7) Victims of Sexual and Domestic Abuse/ Survivors of Accidents and Crime

These people are a lot likely to suffer from lurid recollections of the crime, accident, or abuse they survived. Some of them may get severely traumatized that their memory of the event/s just completely shuts down. They are highly advised to undergo stress debriefing to prevent the likelihood of Post Traumatic Stress Disorder (PTSD).

8) Victims of Bullying or Sexual or Racial Prejudice

These people are also susceptible to bad stress. Because of the discrimination that they encountered perhaps early on their lives, they tend to get riddled with insecurities and feelings of inadequacy, thus should be given appropriate attention.

The Body’s Stress Response

When the body is upset or threatened, whether real or perceived, the body responds with stress. When this takes place, the body goes into “fight or flight” mode, also known as the stress response. In order to protect you from what might happen, the nervous system releases stress hormones, such as cortisol and adrenaline. These substances help prepare your body for emergency action. When subjected to stress, your body will experience the following changes:

  • Faster heartbeat
  • Faster breathing pattern
  • Higher blood pressure
  • Tightened muscles
  • Sharper, more sensitive senses
  • Steroid hormone activity is reduced, and white blood cells as well as other immunity-related molecules are moved to the front line: the skin and lymph nodes, where infection can most likely occur.
  • Fluids are diverted away from the mouth, resulting in mouth dryness. More difficulty talking and swallowing are typically experienced under stress.
  • Blood flow from the skin is channeled to the heart and muscle tissues. With the diverted blood flow, less blood loss occurs in the event of cuts and nicks. You will exhibit cold and clammy skin, as well as hairs standing on end because of the tightening of the scalp.
  • Digestive activity is reduced as it becomes non-essential for the moment.

With modifications associated with the stress response, you will be able to increase your reaction time, enhance your focus, as well as improve your stamina and strength. As a result, you will be able to deal better – whether you wish to fight or flight the stress-causing circumstance.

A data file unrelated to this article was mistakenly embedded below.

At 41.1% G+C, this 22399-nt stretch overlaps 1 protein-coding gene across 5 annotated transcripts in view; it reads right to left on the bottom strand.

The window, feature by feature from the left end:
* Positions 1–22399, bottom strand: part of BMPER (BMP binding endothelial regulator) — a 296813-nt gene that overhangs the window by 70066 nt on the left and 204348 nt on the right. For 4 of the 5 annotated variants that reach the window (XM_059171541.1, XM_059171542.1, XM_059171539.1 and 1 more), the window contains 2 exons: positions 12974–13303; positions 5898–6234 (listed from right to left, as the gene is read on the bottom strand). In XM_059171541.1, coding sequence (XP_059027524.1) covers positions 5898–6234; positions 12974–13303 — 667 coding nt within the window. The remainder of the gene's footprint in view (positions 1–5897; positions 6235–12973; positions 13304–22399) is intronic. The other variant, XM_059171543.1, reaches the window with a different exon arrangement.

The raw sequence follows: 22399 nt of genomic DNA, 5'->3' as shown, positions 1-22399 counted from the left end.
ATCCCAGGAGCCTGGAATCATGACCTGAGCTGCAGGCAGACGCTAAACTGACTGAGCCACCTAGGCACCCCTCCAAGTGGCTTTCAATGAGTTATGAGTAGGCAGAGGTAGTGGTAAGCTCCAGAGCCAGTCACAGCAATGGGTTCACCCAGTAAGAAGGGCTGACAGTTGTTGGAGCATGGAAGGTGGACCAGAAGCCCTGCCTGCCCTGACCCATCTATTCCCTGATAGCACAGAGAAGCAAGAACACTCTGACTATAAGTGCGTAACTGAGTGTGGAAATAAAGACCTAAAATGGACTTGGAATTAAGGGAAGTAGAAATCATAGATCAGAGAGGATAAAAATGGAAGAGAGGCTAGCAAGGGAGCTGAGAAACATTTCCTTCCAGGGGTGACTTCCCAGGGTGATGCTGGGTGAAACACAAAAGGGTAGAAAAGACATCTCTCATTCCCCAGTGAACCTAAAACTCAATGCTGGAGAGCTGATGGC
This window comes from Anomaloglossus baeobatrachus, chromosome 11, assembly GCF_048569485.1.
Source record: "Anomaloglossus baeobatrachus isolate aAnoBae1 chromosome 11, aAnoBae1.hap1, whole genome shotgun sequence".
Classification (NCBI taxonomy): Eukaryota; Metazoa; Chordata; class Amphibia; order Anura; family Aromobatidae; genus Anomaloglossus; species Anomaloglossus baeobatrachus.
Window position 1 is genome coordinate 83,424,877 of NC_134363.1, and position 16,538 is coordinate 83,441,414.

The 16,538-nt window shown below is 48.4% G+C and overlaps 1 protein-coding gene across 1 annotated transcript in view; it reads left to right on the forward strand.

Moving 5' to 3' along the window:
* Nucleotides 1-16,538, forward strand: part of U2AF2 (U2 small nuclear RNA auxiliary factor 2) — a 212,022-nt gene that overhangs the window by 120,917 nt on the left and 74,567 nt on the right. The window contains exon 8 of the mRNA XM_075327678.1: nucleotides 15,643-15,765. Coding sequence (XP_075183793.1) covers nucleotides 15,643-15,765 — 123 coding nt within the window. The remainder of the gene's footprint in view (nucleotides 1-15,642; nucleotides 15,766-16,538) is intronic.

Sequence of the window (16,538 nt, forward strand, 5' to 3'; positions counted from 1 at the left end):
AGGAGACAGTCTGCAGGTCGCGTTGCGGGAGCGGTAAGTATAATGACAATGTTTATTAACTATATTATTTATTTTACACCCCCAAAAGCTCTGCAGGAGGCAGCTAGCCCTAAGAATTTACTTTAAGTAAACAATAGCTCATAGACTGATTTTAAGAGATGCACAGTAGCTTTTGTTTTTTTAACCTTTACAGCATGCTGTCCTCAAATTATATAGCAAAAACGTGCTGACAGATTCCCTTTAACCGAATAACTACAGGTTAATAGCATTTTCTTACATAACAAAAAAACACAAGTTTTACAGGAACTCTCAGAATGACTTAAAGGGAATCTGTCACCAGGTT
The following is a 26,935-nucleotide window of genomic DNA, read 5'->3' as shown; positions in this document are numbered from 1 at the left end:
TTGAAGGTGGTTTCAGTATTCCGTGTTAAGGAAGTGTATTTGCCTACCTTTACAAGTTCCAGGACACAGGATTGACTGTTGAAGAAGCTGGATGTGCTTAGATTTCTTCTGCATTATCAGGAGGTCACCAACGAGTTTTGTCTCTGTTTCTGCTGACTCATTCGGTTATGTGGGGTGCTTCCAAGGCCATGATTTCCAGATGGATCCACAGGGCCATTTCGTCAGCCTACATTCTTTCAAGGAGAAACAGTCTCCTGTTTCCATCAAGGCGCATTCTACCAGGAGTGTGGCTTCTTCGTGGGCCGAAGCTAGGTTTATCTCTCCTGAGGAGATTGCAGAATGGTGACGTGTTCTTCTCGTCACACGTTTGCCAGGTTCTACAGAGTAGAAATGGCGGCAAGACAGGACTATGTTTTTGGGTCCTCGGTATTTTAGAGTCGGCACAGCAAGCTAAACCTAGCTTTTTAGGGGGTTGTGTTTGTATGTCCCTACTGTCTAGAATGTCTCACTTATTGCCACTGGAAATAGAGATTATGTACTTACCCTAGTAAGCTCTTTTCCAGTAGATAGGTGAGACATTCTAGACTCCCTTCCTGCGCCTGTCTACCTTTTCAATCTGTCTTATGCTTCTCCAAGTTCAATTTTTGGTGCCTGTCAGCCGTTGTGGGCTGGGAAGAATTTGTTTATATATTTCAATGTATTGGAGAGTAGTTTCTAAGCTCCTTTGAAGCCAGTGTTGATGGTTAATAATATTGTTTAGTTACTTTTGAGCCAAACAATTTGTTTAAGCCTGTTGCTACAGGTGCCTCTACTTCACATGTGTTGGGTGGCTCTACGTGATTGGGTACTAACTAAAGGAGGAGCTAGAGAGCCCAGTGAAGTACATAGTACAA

The fight-or-flight stress responses assists you in the challenges of everyday life. The surge of stress hormones, for instance, can help you focus more on your test or finish that project at work.

Symptoms of Negative Stress

While we have learned that stress can be beneficial, there are several instances when it causes harm to your health, mood, productivity and general well-being. This is what experts call stress overload. The symptoms can be cognitive, physical, and behavioral in nature. The following are some symptoms you can expect from too much negative stress in your life.

1) Cognitive Symptoms

  • Frequent worrying
  • Racing thoughts
  • Anxiety
  • Bad judgment calls
  • Difficulty concentrating
  • Poor memory/recall

2) Emotional Symptoms

  • Sadness and depression
  • Loneliness; the desire for isolation
  • Overwhelming emotions
  • Agitation
  • Inability to relax
  • Shortness of temper and irritability
  • Moodiness

3) Physical Symptoms

  • Frequent cough and colds
  • Nausea and dizziness
  • Diarrhea or constipation
  • Loss of libido
  • Fast heartbeats and chest pain
  • Other bodily aches and pains
  • Substance abuse (drugs, cigarettes or alcohol)

4) Behavioral Symptoms

  • Nervous habits (pacing, nail-biting)
  • Procrastinating
  • Forgetting responsibilities
  • Too much/ too little sleeping
  • Overeating/ under-eating

Acute Stress

Stress is usually fleeting. It can span for a few minutes most of the time. This is referred to as acute stress, or the body’s reaction to an immediate danger. In scientific terms, this is called the “fight or flight” response. Any situation can be deemed as a threat; and as such, it is treated as a danger to the individual. Acute stressors usually involve the following:

  • Crowding
  • Hunger
  • Isolation
  • Infection
  • Danger
  • Noise
  • Effects of new technology
  • Memories of a dangerous event from the past

Chronic Stress